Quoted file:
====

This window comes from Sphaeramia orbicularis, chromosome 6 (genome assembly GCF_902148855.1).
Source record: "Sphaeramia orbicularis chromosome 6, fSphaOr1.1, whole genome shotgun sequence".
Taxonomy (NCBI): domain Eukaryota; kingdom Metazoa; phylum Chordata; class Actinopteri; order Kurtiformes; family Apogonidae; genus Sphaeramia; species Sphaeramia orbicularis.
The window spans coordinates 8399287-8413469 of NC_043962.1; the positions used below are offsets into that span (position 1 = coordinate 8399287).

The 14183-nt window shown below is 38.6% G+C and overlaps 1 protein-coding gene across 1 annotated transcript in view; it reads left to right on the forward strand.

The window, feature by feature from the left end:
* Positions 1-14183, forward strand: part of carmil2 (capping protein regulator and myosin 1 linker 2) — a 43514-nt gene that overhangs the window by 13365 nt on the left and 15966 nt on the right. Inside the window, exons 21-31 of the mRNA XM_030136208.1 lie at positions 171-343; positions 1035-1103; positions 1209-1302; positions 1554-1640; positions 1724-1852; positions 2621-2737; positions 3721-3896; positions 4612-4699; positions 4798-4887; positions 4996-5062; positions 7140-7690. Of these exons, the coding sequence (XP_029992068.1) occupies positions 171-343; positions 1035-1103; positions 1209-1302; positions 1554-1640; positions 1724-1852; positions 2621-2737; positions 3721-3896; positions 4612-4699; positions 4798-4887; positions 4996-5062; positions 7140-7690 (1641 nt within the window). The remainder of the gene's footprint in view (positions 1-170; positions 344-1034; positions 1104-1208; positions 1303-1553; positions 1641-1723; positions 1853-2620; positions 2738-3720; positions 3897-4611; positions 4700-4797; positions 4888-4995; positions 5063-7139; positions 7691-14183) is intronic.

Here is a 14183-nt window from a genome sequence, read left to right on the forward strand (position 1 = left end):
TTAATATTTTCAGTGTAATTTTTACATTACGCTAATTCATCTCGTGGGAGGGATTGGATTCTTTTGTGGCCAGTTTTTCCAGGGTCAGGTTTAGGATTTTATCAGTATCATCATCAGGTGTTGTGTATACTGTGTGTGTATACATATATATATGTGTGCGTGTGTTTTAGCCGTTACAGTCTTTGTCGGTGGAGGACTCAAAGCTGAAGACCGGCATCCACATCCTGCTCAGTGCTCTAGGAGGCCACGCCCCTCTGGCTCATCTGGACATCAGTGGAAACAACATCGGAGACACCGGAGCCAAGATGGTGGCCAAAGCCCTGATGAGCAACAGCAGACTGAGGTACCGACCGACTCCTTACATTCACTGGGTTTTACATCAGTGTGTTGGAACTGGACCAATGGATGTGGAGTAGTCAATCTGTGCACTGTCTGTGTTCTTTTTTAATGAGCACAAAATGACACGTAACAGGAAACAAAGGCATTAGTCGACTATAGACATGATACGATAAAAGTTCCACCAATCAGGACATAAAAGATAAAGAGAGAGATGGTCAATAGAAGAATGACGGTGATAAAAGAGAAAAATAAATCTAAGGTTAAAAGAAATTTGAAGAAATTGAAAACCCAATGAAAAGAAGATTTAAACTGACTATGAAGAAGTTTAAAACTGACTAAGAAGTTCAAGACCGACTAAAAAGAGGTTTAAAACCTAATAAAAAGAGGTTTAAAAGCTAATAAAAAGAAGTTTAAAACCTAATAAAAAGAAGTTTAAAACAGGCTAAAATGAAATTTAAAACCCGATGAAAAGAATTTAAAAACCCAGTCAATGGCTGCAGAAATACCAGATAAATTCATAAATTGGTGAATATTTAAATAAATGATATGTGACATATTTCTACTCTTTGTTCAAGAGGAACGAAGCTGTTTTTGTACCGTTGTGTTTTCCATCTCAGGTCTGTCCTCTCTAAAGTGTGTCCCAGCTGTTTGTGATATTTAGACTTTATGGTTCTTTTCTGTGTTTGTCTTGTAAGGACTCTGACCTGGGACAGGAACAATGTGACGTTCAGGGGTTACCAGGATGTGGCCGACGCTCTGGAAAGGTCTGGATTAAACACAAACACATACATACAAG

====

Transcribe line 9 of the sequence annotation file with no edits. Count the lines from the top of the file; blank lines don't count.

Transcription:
TTAATATTTTCAGTGTAATTTTTACATTACGCTAATTCATCTCGTGGGAGGGATTGGATTCTTTTGTGGCCAGTTTTTCCAGGGTCAGGTTTAGGATTTTATCAGTATCATCATCAGGTGTTGTGTATACTGTGTGTGTATACATATATATATGTGTGCGTGTGTTTTAGCCGTTACAGTCTTTGTCGGTGGAGGACTCAAAGCTGAAGACCGGCATCCACATCCTGCTCAGTGCTCTAGGAGGCCACGCCCCTCTGGCTCATCTGGACATCAGTGGAAACAACATCGGAGACACCGGAGCCAAGATGGTGGCCAAAGCCCTGATGAGCAACAGCAGACTGAGGTACCGACCGACTCCTTACATTCACTGGGTTTTACATCAGTGTGTTGGAACTGGACCAATGGATGTGGAGTAGTCAATCTGTGCACTGTCTGTGTTCTTTTTTAATGAGCACAAAATGACACGTAACAGGAAACAAAGGCATTAGTCGACTATAGACATGATACGATAAAAGTTCCACCAATCAGGACATAAAAGATAAAGAGAGAGATGGTCAATAGAAGAATGACGGTGATAAAAGAGAAAAATAAATCTAAGGTTAAAAGAAATTTGAAGAAATTGAAAACCCAATGAAAAGAAGATTTAAACTGACTATGAAGAAGTTTAAAACTGACTAAGAAGTTCAAGACCGACTAAAAAGAGGTTTAAAACCTAATAAAAAGAGGTTTAAAAGCTAATAAAAAGAAGTTTAAAACCTAATAAAAAGAAGTTTAAAACAGGCTAAAATGAAATTTAAAACCCGATGAAAAGAATTTAAAAACCCAGTCAATGGCTGCAGAAATACCAGATAAATTCATAAATTGGTGAATATTTAAATAAATGATATGTGACATATTTCTACTCTTTGTTCAAGAGGAACGAAGCTGTTTTTGTACCGTTGTGTTTTCCATCTCAGGTCTGTCCTCTCTAAAGTGTGTCCCAGCTGTTTGTGATATTTAGACTTTATGGTTCTTTTCTGTGTTTGTCTTGTAAGGACTCTGACCTGGGACAGGAACAATGTGACGTTCAGGGGTTACCAGGATGTGGCCGACGCTCTGGAAAGGTCTGGATTAAACACAAACACATACATACAAG